March Madness: Predictions for Pac-12 teams in the NCAA Tournament

March 16, 2021, 8:42 p.m.

Selection Sunday is behind us, and the Pac-12 secured an impressive five spots in the NCAA Tournament — largely thanks to Oregon State stealing a bid with an unprecedented Pac-12 Tournament victory. Now that we have the draws, I’m going to give my analysis of all five teams’ Tournament outlook.

The Contender: Colorado

The Buffaloes are slated to take on a Georgetown team that has been the story of March thus far. After being picked in the preseason to finish last in the Big East, the Hoyas shocked the nation, upsetting teams like Villanova and Creighton to secure a Big East Tournament Title. Because of this, basketball fans are high on the idea of the 12th-seed Hoyas taking down the fifth-seed Buffaloes.

Here’s where I stand. I think Colorado will not only beat Georgetown, but will also be the only Pac-12 team to make the Sweet 16. Sure, this Colorado team is coming off of a tough loss to Oregon State in the Pac-12 Tournament finals, but that doesn’t defeat the fact that this is an experienced and talented team that is made for March. Colorado’s starting five consists of all upperclassmen, led by senior guard McKinley Wright. Wright is, in my opinion, the best player in the Pac-12, and he is the veteran leader that teams wish they had in March. From Wright’s dominance on both ends of the floor to the lockdown Colorado defense to stellar perimeter shooting, this Buffaloes team will be tough to beat.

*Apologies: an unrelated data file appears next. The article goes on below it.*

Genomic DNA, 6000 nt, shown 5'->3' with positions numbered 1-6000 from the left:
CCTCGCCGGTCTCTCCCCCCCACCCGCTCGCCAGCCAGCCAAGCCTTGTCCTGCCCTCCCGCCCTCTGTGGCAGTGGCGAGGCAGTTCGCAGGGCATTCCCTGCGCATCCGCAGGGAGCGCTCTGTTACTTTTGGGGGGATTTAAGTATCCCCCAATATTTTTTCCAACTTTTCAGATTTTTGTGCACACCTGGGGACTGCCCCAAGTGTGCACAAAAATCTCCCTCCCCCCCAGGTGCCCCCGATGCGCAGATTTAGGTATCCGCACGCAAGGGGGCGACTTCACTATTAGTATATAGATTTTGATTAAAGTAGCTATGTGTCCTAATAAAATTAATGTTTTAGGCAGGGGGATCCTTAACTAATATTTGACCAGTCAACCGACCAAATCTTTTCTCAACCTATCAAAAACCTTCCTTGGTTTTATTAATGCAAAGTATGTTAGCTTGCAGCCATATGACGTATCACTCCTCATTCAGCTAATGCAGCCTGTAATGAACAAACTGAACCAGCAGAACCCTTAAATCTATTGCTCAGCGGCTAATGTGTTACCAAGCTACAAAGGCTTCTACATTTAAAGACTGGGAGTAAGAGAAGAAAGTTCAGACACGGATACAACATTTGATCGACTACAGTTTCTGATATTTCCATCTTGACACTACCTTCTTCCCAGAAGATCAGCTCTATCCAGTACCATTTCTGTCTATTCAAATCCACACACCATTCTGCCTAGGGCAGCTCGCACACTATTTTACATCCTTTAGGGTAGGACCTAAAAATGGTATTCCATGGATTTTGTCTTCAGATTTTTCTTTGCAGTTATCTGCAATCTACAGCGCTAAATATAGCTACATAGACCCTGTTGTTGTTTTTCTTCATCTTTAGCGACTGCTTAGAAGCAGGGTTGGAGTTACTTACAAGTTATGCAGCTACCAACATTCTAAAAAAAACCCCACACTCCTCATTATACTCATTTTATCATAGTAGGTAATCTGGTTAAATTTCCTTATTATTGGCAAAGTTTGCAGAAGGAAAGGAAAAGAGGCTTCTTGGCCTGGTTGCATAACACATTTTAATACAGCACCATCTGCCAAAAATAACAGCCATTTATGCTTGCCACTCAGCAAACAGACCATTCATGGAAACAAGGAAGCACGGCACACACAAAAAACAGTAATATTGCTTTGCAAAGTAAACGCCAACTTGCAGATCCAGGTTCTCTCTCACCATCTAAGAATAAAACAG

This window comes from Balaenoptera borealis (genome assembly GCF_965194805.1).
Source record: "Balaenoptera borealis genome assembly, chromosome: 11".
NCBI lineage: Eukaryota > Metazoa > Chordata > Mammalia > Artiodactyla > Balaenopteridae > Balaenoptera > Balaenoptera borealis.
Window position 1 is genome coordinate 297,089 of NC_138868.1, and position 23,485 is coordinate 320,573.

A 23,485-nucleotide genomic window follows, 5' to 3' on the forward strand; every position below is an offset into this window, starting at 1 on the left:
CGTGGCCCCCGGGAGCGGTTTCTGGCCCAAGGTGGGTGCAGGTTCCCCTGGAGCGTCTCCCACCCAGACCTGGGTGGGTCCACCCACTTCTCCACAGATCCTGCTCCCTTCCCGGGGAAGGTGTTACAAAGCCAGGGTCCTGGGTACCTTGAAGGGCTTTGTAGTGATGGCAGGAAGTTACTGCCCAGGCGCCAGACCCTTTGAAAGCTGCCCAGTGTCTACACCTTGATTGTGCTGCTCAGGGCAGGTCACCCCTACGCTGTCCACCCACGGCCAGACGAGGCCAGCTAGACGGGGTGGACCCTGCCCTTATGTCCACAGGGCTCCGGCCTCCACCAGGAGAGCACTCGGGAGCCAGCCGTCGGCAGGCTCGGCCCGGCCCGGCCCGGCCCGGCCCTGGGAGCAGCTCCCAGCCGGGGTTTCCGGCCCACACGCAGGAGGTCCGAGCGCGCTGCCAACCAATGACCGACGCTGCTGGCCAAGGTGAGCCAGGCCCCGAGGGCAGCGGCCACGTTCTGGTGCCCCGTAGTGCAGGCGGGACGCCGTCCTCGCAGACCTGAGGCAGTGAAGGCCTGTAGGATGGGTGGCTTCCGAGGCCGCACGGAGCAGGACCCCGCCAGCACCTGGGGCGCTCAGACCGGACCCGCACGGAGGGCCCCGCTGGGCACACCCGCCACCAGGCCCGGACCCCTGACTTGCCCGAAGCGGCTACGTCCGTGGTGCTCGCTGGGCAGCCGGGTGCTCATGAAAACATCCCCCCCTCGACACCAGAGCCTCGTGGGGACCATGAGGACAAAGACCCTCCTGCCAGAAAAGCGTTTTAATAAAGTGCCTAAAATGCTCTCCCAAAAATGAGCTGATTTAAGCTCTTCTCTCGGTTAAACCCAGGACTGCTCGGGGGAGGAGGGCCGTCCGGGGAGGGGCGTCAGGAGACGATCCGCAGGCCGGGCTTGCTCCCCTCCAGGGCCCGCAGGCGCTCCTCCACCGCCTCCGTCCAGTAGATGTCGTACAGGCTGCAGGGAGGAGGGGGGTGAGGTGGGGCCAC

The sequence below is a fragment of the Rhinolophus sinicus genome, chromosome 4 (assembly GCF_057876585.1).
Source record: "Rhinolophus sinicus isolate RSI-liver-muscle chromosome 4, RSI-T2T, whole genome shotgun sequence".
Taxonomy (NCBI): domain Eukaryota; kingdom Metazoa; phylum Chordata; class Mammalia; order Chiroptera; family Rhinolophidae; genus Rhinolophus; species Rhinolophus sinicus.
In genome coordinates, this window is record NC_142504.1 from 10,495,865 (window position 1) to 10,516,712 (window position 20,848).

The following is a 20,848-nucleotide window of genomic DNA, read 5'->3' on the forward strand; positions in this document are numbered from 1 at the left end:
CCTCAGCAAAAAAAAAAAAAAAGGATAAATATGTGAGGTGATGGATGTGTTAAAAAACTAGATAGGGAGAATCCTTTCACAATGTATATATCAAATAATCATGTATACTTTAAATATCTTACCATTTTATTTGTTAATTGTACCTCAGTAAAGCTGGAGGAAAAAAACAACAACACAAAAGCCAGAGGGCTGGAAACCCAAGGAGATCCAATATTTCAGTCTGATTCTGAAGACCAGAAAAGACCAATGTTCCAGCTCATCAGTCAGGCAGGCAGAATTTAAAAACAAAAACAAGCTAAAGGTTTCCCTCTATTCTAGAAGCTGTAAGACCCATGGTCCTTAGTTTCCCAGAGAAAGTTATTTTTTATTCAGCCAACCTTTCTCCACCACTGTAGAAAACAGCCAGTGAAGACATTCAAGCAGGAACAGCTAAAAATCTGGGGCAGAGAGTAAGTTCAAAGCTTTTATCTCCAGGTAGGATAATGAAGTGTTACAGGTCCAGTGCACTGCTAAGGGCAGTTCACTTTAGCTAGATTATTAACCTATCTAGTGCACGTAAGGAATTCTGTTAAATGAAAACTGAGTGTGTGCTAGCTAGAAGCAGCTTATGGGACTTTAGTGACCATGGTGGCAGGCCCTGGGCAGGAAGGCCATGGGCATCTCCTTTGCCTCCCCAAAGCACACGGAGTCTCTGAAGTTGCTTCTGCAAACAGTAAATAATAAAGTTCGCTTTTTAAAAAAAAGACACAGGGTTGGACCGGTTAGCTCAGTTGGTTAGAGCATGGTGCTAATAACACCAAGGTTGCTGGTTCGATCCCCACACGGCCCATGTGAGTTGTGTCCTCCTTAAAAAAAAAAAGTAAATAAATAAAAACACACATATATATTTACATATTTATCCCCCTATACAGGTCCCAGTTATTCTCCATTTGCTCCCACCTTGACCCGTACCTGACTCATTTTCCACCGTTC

Prediction: Colorado will bow out in the Sweet-16.

The Dud: UCLA

Buzzer-beaters have not been friendly to the Bruins. Whether it be Stanford senior forward Oscar da Silva’s game-winner on January 23rd or USC graduate guard Tahj Eaddy’s on March 6th, this UCLA team couldn’t finish on multiple occasions. In fact, its inability to close out games translates to the season on the whole—the Bruins ended the year on a four-game losing streak with a loss to Oregon State in their opening Pac-12 Tournament matchup.

UCLA is now set to take on Michigan State in a first four matchup, and I would be shocked if it won. While Michigan State has not looked strong all season, wins over Michigan and Ohio State (one and two seeds respectively in the NCAA Tournament) highlight its resume. Junior forward Aaron Henry is immensely talented and will prove too much for this UCLA team.

Prediction: Michigan State takes down UCLA in the First Four. However, if the Bruins escape their opener, I think they will defeat BYU in the Round of 64 before losing to Texas.

The Bad Draw: USC

This USC team is good enough to win a game in the NCAA Tournament. Unfortunately for the No. 6 seed Trojans, they are facing off against the winner of Wichita State vs. Drake in a play-in game. 

Here’s why I think USC has a bad draw: Drake is an incredibly good team. The Bulldogs’ near flawless season includes a win over Loyola-Chicago, and the only reason they are even in a play-in game is because they lost to Loyola-Chicago in the finals of the Missouri Valley Conference Tournament. What I love about Drake is its balance, with five players averaging double-figure scoring and two more close behind. Of those leading seven scorers, only one, sophomore guard Joseph Yesufu, is an underclassman.